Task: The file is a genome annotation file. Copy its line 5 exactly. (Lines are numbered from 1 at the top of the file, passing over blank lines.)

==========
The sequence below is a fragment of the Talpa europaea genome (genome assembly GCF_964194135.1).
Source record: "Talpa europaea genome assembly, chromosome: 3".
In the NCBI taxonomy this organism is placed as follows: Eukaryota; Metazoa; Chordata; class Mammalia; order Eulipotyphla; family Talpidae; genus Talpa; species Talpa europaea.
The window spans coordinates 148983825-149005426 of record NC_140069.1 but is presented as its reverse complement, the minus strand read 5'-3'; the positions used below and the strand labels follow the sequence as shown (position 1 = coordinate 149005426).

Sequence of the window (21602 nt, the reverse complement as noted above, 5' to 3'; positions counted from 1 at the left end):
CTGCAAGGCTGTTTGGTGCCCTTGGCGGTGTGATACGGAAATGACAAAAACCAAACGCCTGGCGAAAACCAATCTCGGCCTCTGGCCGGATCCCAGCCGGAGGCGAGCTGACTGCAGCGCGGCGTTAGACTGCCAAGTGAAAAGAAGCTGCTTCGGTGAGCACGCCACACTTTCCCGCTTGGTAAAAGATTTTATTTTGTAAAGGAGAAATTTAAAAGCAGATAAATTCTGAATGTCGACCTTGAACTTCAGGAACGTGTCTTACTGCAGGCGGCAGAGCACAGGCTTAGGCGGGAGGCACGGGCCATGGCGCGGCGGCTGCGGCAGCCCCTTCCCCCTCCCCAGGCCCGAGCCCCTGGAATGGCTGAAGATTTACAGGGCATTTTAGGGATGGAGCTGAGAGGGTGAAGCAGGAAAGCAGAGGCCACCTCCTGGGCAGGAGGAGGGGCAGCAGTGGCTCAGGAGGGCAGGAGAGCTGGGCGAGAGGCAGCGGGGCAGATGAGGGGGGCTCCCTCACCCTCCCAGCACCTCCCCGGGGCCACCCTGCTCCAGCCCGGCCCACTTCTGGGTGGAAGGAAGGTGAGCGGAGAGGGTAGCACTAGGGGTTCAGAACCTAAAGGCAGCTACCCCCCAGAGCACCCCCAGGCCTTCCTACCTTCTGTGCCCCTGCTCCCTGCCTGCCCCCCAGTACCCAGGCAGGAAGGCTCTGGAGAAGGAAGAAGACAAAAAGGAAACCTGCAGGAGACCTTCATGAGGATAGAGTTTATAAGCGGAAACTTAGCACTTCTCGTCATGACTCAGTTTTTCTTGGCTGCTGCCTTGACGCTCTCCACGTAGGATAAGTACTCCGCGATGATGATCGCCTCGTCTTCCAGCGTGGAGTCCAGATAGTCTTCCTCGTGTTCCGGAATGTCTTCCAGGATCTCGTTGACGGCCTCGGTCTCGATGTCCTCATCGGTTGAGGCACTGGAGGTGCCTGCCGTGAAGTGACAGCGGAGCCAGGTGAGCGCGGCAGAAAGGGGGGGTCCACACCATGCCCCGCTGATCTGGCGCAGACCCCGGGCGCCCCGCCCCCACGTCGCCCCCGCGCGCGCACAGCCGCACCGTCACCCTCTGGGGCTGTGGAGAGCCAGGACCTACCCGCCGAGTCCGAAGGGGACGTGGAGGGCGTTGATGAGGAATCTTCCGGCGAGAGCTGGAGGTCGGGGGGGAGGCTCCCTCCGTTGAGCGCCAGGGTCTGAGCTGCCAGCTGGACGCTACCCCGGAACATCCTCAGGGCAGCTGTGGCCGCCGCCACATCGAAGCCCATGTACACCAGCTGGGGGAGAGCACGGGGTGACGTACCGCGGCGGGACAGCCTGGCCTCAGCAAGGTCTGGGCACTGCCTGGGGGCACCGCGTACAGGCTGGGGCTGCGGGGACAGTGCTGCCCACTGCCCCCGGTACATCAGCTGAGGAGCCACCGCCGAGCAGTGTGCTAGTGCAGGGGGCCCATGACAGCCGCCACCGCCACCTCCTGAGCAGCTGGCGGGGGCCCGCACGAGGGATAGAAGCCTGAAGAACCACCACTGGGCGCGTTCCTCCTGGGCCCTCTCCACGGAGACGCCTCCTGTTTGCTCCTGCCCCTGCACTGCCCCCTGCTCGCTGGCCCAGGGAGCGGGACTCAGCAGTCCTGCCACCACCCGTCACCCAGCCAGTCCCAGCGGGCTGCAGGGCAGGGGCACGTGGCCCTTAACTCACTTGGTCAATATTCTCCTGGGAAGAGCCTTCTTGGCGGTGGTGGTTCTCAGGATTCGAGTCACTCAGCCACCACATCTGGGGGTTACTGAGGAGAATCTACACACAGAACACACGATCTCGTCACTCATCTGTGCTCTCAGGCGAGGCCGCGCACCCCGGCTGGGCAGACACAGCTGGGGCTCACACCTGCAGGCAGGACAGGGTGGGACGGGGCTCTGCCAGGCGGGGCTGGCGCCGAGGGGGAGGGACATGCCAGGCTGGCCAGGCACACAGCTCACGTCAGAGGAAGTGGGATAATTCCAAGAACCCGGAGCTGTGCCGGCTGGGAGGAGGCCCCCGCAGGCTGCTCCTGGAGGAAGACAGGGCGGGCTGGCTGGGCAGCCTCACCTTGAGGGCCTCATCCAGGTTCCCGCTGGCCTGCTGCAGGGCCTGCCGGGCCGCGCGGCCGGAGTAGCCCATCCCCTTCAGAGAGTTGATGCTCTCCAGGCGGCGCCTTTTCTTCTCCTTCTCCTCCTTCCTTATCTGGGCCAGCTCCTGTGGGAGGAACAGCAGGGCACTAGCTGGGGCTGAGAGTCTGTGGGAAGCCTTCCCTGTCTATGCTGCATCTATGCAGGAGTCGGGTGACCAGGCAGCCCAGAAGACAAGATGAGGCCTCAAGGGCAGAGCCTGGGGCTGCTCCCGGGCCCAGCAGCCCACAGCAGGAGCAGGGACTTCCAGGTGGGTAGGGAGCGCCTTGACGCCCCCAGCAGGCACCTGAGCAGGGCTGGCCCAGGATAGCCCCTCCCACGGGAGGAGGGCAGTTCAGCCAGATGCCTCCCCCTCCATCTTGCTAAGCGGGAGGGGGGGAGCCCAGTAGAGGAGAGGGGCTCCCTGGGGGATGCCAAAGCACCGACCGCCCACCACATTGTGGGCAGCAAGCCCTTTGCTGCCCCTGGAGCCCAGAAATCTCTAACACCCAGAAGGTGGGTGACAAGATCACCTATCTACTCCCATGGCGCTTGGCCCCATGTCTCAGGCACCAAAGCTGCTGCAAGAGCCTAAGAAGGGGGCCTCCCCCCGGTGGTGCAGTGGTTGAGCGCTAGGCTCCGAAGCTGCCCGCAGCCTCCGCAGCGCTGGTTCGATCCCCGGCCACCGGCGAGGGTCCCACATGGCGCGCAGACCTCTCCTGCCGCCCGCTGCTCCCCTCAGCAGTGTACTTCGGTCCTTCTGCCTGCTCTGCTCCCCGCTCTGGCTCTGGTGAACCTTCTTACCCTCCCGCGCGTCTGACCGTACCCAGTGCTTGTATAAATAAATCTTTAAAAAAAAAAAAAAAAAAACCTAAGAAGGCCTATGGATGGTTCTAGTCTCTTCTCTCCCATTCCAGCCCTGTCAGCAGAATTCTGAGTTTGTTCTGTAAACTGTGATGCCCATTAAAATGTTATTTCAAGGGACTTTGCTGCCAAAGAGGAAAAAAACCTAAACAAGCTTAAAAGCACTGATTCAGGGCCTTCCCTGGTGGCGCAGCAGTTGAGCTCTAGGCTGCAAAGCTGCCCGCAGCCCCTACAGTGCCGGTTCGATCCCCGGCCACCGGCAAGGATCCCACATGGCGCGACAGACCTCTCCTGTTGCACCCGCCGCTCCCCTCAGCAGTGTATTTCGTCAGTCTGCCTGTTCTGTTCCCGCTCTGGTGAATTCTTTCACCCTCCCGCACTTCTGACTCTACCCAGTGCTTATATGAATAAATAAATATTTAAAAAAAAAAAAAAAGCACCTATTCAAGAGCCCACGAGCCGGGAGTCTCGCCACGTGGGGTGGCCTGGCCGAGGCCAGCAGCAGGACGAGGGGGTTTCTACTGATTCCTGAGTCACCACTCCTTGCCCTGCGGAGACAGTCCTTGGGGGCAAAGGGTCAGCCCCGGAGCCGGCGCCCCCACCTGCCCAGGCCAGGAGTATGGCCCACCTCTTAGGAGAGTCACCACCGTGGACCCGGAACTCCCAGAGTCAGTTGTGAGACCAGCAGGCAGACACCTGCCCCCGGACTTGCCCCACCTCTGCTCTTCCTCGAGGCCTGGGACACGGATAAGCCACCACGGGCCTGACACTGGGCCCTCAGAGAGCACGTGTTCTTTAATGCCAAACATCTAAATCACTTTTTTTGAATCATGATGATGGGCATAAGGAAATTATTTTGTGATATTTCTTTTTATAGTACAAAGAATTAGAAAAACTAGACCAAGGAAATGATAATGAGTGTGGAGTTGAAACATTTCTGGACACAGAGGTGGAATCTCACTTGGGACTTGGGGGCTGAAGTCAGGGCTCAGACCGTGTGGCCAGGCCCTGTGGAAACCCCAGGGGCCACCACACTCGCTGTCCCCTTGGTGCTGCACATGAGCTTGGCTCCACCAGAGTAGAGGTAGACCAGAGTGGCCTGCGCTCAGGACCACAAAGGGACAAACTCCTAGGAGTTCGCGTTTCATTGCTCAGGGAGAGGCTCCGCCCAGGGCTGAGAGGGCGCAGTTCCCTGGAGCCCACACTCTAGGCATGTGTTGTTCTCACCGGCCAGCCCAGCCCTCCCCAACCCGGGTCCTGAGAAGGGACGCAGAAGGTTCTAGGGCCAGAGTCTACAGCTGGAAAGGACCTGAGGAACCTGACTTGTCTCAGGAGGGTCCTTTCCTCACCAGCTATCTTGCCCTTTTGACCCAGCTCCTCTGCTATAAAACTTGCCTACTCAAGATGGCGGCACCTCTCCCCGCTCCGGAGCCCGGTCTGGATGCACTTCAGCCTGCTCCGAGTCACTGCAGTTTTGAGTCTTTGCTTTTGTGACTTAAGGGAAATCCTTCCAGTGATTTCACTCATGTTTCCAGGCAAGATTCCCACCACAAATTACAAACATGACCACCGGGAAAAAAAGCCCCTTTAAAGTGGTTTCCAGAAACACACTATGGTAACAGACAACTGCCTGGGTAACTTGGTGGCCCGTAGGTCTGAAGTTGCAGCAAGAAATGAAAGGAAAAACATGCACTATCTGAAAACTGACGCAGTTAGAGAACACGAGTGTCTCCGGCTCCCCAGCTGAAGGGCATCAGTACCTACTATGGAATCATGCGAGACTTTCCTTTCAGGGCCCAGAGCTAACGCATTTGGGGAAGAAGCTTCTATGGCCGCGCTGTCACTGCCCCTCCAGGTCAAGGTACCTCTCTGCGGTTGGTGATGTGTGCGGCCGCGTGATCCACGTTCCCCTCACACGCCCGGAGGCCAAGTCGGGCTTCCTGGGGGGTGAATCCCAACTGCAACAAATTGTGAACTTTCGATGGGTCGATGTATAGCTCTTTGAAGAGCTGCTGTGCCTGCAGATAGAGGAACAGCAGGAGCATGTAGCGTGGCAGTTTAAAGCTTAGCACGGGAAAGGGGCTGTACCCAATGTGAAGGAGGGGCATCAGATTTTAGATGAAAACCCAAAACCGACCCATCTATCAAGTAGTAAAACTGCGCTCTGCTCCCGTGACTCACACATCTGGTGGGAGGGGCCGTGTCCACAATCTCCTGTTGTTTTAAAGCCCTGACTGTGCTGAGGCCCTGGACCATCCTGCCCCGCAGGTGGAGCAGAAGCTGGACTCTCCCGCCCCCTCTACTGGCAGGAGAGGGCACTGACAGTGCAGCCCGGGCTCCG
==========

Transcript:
Sequence of the window (21602 nt, the reverse complement as noted above, 5' to 3'; positions counted from 1 at the left end):